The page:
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Re: Getting around the firewire problem was Re: filmscanners: Best film scanner, period!!!



Pat writes:

> I guess I'm a little confused on the source
> of the dilemma. You are frustrated at the rapid
> obsolescence in computer equipment and software,
> which is certainly your right.

Yes.  What is confusing about that?  If you had to rebuild your home in order to
replace a washing machine, wouldn't you find that a bit extreme, too?

> Things *do* change quickly. And as they
> change, things previously not possible become
> so only because they make something previously
> possible no longer.

Not true in this case.  Nikon simply decided to drop SCSI and Windows NT support
for their newer scanners.  This was a marketing decision, not a technical
decision, and no technical advantage accrues from it.

> You seem like a very knowledgeable computer user,
> not a novice. I do think your expectations of effort
> in order to accommodate new technologies is
> unrealistic.

It is precisely because I have several decades of experience in this domain that
I know the _real_ cost of upgrading anything.  Virtually all upgrades today
create a snowball effect that very often requires completely replacing a machine
and most of the software running upon it, particularly the operating system.
This problem has become so serious nowadays that it provides strong incentive
for never upgrading anything at all (and that is my current policy).

> The Pentium Pro processor you use was introduced
> in 1995, and was the first in the P6 architecture
> (and a damn fine chip for running NT, but Intel
> has introduced two follow ons to it's core in
> the interim).

Yes.  Unfortunately, Intel went for cheap speed after the Pentium Pro, and never
pursued the PPro design lines further.

> When it was introduced, Firewire didn't exist.

Most of what exists today didn't exist a month ago.  That doesn't mean that
everything more than a month old should become unsupported.

> Heck, the CPU itself was selling for close
> to $2000 when it first came out.

They still are.  The latest Intel CPUs enjoy huge margins.  It always puzzles me
that people complain so loudly about paying Microsoft $30 for a copy of Windows
on a new machine when often over half the total price of the system goes to
Intel to pay for a processor with a 70% gross profit margin or better.

> I don't like re-configuring my personal computer,
> and I install software very rarely, but I accept
> it as the necessity of getting new functionality.

When you run a production system, you may change your mind.

> But if it was only the need for an ability to scan
> with the scanner that You seem to really want, then
> many low cost options have been suggested ...

All of these options add thousands of dollars to the bill, so they are hardly
low-cost.

However, the real cost is not in dollars and hardware, it's in downtime.  I
cannot afford to lose the use of 90% of my applications for two months while I
try to configure a completely new OS and/or new hardware.  If I could buy new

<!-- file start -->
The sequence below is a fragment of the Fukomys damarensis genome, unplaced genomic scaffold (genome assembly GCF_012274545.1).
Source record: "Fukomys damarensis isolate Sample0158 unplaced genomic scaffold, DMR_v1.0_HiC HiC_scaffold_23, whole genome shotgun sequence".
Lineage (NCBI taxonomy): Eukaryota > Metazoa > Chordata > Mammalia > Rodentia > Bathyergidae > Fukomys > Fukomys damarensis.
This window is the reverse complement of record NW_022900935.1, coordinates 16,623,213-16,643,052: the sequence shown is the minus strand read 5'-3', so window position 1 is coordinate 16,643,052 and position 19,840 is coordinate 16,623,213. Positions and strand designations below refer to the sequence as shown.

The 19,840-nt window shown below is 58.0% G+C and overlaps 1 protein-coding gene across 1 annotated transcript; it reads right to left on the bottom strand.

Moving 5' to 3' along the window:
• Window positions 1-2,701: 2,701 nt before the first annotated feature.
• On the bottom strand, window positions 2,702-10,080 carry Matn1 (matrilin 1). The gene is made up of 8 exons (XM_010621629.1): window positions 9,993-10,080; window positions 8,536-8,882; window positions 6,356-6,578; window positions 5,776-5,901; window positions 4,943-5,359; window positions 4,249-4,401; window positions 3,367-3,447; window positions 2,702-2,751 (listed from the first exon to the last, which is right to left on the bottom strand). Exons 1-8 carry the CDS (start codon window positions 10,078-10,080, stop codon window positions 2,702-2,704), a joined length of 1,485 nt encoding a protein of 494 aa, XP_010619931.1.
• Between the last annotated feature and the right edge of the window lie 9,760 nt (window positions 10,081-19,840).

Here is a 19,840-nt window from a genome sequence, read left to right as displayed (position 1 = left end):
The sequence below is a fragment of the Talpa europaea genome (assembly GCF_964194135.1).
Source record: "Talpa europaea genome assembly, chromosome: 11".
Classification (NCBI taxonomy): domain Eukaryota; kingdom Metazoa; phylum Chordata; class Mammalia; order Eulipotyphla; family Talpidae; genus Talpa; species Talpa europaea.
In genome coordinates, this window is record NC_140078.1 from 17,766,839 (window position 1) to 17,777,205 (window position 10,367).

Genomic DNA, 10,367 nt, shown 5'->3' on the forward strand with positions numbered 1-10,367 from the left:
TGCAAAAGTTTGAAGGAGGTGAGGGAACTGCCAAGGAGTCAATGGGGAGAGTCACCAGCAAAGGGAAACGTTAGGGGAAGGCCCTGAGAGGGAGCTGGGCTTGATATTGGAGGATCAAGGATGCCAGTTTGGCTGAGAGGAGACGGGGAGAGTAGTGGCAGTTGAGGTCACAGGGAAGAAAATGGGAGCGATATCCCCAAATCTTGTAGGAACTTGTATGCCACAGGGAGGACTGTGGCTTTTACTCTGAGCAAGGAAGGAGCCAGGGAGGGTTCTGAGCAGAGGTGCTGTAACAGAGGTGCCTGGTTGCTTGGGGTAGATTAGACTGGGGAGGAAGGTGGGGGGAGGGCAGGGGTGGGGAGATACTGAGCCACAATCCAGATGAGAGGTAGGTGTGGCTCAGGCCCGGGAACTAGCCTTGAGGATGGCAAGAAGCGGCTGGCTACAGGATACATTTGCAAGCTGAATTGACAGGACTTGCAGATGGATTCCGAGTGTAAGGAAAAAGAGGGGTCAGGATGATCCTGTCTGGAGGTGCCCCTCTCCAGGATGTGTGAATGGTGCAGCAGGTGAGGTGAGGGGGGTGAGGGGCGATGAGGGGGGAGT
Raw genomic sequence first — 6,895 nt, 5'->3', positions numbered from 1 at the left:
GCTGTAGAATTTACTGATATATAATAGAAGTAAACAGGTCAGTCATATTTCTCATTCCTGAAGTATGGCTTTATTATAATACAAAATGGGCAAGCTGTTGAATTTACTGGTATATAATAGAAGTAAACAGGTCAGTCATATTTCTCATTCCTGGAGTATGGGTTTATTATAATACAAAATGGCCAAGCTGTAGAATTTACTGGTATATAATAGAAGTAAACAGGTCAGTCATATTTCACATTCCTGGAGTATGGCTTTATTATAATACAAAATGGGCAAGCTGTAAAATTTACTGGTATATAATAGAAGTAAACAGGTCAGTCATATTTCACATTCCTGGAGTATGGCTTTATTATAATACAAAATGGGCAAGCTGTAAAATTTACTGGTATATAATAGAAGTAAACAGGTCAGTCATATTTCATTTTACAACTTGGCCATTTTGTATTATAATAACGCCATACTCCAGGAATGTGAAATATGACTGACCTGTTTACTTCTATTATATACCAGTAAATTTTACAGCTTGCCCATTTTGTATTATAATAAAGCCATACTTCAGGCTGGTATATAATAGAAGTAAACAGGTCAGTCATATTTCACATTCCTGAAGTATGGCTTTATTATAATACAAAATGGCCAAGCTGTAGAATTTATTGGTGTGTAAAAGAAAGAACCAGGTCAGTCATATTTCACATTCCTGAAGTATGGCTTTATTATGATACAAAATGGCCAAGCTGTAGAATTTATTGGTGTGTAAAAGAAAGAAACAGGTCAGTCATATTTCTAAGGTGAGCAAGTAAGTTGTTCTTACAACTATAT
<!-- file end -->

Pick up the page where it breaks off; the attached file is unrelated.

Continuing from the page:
hardware and just copy all the stuff on the old machine to the new machine,
boot, and run, then no problem.  But 99% of the cost of the upgrade is in the
downtime, not the cost of the hardware, and that cost is too high to make an
upgrade cost-effective if it cannot be easily plugged into an existing
configuration.

> ... your energy seems devoted to vitriol toward
> Nikon ...

Nikon is making poor decisions on this product.  That's their fault, not mine.

> ... and discounting in principle any effort to
> accommodate your outdated hardware and it's
> constraints.

Strange ... my car, my washing machine, my TV, my microwave ... all of these are
older than my "outdated" PC, and yet I have no trouble finding accommodations
for them.  I don't need to use completely new fuel for my car every two years.
My washing machine still accepts the same fittings and electrical power that its
predecessors did.  My TV still can receive programs based on broadcast standards
established 40 years ago.

This accommodation is possible even though all of these devices are relatively
new.

There is no point in trying to persuade me with technical arguments, because I
know better than to consider this a technical problem.

> Please don't continue lambasting Nikon on the list
> for assessing the current market for their wares
> and ruling out a market segment that is only shrinking.

I'm not convinced that they did that.  If they had, they would know that
professional computer users upgrade _far_ less often than casual users, because
established production systems and workflows cannot be rebuilt every six months
if a company wants to stay in business.  Clearly, they are aiming the product at
amateurs, which is probably a mistake, given its price, which puts it at the
extreme high end of the "prosumer" range.

> The LS 4000 produces huge files ...

It produces files about twice the size of those produced by an LS-2000.  Any
system that can handle files from an LS-2000 can handle them from an LS-4000.

> ... and Nikon apparently decided that anyone using
> it isn't using commercially outdated hardware.

Nikon was too cheap to support more than one environment, and assumed that its
entire user base would simply rebuild new systems from scratch just to
accommodate a slightly better scanner.  Or it assumed that all its business
would be new business.  In either case, the company is not thinking clearly.

I'm just thankful that they aren't this shortsighted when it comes to their film
cameras, or I'd have to buy completely new lenses every two years.

> The decision for Firewire makes sense, and it
> isn't their fault Firewire isn't supported in NT.

SCSI would work just as well, and it is easier to find.  There is no technical
requirement for Firewire.






 




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